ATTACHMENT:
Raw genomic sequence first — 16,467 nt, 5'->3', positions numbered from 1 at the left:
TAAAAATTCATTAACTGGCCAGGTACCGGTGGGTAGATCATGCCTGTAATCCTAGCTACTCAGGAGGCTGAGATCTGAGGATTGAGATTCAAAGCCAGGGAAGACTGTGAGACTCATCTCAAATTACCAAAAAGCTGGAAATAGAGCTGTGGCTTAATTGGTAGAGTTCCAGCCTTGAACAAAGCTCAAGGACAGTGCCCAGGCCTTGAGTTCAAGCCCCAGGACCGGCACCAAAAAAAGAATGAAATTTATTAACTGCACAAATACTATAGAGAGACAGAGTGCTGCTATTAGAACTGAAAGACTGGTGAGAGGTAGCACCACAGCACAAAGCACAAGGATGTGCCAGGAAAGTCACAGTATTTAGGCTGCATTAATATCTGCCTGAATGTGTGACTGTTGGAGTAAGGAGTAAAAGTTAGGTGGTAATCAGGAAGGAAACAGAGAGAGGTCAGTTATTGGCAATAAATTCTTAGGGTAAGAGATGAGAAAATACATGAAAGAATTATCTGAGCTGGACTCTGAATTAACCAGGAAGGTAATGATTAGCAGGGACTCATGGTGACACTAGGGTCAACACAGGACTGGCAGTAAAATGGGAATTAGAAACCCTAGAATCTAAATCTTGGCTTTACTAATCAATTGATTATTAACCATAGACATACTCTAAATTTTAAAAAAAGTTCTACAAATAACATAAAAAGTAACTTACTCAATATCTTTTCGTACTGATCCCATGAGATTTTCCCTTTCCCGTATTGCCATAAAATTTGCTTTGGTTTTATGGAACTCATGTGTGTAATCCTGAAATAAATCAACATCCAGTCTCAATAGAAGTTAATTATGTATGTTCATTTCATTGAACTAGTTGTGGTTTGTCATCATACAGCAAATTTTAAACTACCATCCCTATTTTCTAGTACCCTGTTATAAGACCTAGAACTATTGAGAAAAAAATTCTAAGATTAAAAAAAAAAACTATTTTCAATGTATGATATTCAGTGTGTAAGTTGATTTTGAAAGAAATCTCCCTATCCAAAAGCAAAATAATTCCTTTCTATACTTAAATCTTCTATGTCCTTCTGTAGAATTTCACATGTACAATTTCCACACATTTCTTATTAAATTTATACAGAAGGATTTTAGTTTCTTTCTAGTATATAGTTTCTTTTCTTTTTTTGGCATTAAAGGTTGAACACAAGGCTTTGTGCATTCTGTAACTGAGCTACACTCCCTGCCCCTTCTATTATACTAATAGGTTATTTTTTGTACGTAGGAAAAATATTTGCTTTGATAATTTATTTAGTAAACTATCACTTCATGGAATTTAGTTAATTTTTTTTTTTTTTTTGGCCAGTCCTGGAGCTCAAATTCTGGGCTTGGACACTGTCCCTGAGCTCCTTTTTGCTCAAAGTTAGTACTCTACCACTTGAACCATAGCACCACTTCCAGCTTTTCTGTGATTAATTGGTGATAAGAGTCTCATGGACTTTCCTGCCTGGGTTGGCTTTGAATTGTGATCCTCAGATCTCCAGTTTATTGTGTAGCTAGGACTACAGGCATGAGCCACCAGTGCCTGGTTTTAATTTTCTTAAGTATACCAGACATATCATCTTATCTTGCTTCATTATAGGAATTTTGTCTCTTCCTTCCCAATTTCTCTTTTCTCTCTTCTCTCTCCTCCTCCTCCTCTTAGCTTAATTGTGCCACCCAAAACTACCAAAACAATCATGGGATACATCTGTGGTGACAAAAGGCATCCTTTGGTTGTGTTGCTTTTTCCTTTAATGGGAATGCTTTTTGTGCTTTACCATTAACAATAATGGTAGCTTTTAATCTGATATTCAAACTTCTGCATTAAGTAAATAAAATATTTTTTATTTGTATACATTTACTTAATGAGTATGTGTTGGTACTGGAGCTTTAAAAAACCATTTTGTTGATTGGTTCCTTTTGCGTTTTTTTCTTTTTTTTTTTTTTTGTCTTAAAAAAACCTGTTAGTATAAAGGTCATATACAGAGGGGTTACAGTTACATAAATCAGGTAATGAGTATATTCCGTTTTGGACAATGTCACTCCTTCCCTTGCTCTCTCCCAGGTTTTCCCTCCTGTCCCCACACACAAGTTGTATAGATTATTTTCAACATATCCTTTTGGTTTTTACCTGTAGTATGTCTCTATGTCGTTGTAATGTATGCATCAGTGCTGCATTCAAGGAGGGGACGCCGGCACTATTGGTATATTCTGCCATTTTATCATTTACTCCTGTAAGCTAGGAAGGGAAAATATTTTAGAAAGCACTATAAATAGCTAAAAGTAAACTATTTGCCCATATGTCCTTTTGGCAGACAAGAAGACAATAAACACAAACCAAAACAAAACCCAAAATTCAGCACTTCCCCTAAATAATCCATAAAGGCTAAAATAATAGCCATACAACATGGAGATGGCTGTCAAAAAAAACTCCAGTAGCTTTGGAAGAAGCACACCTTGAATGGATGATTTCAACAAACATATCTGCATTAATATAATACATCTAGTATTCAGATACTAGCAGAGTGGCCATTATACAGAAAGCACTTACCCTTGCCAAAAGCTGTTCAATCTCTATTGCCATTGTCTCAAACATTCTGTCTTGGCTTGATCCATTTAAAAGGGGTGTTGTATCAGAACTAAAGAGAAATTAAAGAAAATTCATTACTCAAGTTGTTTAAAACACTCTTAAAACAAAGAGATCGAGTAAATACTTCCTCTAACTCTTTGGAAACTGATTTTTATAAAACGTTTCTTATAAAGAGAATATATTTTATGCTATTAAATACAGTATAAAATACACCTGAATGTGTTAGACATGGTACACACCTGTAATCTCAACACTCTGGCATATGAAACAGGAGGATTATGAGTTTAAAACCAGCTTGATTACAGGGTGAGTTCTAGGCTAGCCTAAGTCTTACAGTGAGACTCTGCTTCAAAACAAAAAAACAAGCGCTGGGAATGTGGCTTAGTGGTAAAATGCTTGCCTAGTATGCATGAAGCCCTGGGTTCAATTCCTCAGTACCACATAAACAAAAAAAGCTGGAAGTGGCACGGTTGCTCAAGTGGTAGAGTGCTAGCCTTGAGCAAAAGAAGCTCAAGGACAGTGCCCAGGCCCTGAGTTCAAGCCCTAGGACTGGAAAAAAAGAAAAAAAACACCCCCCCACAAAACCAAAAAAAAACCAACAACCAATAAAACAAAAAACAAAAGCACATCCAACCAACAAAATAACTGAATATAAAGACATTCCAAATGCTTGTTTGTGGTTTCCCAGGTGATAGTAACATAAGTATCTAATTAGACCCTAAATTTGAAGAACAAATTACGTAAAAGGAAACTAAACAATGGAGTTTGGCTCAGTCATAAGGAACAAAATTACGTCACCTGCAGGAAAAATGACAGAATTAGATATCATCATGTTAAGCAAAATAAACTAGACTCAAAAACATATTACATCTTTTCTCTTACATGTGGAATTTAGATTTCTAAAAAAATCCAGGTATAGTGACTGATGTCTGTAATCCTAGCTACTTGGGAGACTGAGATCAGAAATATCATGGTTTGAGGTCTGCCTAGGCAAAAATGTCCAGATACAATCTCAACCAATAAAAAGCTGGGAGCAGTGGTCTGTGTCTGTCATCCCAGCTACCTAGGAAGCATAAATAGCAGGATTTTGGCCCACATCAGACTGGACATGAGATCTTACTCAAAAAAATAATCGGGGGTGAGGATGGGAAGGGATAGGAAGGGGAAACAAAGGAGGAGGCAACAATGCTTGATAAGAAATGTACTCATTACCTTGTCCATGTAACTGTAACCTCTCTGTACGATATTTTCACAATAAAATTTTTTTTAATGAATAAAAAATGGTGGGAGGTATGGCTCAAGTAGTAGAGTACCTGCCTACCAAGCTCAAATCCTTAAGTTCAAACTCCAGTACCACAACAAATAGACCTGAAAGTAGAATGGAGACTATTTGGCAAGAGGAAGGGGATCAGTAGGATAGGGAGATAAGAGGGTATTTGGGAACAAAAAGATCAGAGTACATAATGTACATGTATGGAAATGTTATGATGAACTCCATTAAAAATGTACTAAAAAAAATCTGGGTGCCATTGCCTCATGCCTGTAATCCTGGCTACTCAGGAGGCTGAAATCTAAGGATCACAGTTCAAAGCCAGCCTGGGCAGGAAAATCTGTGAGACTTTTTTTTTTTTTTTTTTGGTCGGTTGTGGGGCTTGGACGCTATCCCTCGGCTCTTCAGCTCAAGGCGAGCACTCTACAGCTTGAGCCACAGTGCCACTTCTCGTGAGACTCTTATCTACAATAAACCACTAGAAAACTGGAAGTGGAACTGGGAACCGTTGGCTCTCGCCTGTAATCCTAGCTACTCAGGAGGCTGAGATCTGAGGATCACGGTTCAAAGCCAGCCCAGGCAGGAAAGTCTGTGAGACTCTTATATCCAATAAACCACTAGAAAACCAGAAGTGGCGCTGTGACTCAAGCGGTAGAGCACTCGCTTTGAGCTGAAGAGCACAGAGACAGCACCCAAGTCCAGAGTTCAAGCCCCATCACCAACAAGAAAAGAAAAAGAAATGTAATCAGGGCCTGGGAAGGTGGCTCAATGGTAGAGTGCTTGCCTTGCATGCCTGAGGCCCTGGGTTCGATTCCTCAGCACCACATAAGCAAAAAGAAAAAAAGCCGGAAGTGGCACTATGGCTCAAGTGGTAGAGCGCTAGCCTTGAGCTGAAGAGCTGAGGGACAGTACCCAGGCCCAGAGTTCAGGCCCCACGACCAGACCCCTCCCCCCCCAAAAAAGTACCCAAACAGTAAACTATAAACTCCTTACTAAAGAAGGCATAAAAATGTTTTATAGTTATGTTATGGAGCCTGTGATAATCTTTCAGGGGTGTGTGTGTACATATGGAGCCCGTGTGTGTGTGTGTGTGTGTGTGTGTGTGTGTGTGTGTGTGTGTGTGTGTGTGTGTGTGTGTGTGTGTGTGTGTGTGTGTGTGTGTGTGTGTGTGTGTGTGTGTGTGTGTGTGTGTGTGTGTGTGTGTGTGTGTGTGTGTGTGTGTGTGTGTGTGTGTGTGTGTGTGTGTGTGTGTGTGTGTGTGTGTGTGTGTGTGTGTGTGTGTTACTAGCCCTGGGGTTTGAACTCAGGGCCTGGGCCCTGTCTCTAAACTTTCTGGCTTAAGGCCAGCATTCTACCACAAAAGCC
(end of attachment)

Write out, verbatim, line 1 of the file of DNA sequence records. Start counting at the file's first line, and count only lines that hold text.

Raw genomic sequence first — 16,467 nt, 5'->3', positions numbered from 1 at the left: